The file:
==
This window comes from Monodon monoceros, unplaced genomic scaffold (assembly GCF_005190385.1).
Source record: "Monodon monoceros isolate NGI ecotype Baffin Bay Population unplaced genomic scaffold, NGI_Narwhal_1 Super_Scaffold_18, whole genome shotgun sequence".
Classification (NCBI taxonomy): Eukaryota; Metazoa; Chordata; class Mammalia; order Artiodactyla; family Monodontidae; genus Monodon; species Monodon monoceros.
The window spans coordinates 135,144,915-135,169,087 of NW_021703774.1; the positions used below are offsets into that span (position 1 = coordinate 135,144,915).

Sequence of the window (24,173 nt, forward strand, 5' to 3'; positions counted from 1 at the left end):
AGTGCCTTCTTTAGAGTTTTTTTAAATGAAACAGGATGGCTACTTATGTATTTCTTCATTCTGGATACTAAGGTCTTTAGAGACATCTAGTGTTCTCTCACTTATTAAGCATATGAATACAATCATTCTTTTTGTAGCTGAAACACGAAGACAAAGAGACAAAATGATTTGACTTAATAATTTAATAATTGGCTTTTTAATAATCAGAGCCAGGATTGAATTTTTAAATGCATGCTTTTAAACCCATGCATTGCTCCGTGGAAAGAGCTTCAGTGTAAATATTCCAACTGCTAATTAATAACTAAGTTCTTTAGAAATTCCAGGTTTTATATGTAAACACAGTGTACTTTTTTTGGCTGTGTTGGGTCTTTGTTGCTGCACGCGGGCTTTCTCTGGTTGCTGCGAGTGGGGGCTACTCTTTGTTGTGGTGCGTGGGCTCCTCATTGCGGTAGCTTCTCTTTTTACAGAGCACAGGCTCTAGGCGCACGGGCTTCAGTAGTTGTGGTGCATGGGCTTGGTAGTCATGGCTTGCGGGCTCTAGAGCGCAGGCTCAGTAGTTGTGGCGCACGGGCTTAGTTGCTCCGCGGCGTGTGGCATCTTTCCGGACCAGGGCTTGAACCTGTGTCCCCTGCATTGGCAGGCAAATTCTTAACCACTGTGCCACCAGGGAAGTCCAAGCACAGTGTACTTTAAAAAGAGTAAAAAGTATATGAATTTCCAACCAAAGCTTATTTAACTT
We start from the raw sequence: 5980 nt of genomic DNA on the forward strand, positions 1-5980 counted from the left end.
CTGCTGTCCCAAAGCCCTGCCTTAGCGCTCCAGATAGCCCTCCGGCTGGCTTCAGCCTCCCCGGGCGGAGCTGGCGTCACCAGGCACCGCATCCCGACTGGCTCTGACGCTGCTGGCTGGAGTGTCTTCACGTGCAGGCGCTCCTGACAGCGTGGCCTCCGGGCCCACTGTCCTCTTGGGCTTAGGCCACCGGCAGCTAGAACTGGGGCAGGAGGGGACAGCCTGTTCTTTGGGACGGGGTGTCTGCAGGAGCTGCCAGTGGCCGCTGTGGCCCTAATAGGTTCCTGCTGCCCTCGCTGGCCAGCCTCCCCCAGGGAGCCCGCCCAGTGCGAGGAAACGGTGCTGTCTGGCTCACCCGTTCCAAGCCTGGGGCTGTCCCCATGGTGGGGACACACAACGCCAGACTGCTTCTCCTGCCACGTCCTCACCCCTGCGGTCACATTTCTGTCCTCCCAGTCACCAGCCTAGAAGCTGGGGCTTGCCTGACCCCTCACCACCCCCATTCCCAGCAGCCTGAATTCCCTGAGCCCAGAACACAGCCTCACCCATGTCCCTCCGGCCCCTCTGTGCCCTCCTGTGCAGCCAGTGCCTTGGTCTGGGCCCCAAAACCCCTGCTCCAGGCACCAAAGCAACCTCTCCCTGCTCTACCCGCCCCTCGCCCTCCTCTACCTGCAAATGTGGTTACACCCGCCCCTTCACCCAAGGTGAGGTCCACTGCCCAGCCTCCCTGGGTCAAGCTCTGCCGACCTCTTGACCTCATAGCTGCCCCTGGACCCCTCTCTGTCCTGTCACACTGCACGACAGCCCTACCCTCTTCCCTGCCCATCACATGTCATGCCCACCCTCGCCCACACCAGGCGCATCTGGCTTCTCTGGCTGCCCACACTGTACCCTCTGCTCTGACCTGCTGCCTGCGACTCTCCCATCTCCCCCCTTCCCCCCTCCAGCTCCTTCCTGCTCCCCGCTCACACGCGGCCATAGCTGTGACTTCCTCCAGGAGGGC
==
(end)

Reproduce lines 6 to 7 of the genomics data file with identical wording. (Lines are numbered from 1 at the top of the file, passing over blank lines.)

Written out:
AGTGCCTTCTTTAGAGTTTTTTTAAATGAAACAGGATGGCTACTTATGTATTTCTTCATTCTGGATACTAAGGTCTTTAGAGACATCTAGTGTTCTCTCACTTATTAAGCATATGAATACAATCATTCTTTTTGTAGCTGAAACACGAAGACAAAGAGACAAAATGATTTGACTTAATAATTTAATAATTGGCTTTTTAATAATCAGAGCCAGGATTGAATTTTTAAATGCATGCTTTTAAACCCATGCATTGCTCCGTGGAAAGAGCTTCAGTGTAAATATTCCAACTGCTAATTAATAACTAAGTTCTTTAGAAATTCCAGGTTTTATATGTAAACACAGTGTACTTTTTTTGGCTGTGTTGGGTCTTTGTTGCTGCACGCGGGCTTTCTCTGGTTGCTGCGAGTGGGGGCTACTCTTTGTTGTGGTGCGTGGGCTCCTCATTGCGGTAGCTTCTCTTTTTACAGAGCACAGGCTCTAGGCGCACGGGCTTCAGTAGTTGTGGTGCATGGGCTTGGTAGTCATGGCTTGCGGGCTCTAGAGCGCAGGCTCAGTAGTTGTGGCGCACGGGCTTAGTTGCTCCGCGGCGTGTGGCATCTTTCCGGACCAGGGCTTGAACCTGTGTCCCCTGCATTGGCAGGCAAATTCTTAACCACTGTGCCACCAGGGAAGTCCAAGCACAGTGTACTTTAAAAAGAGTAAAAAGTATATGAATTTCCAACCAAAGCTTATTTAACTT
We start from the raw sequence: 5980 nt of genomic DNA on the forward strand, positions 1-5980 counted from the left end.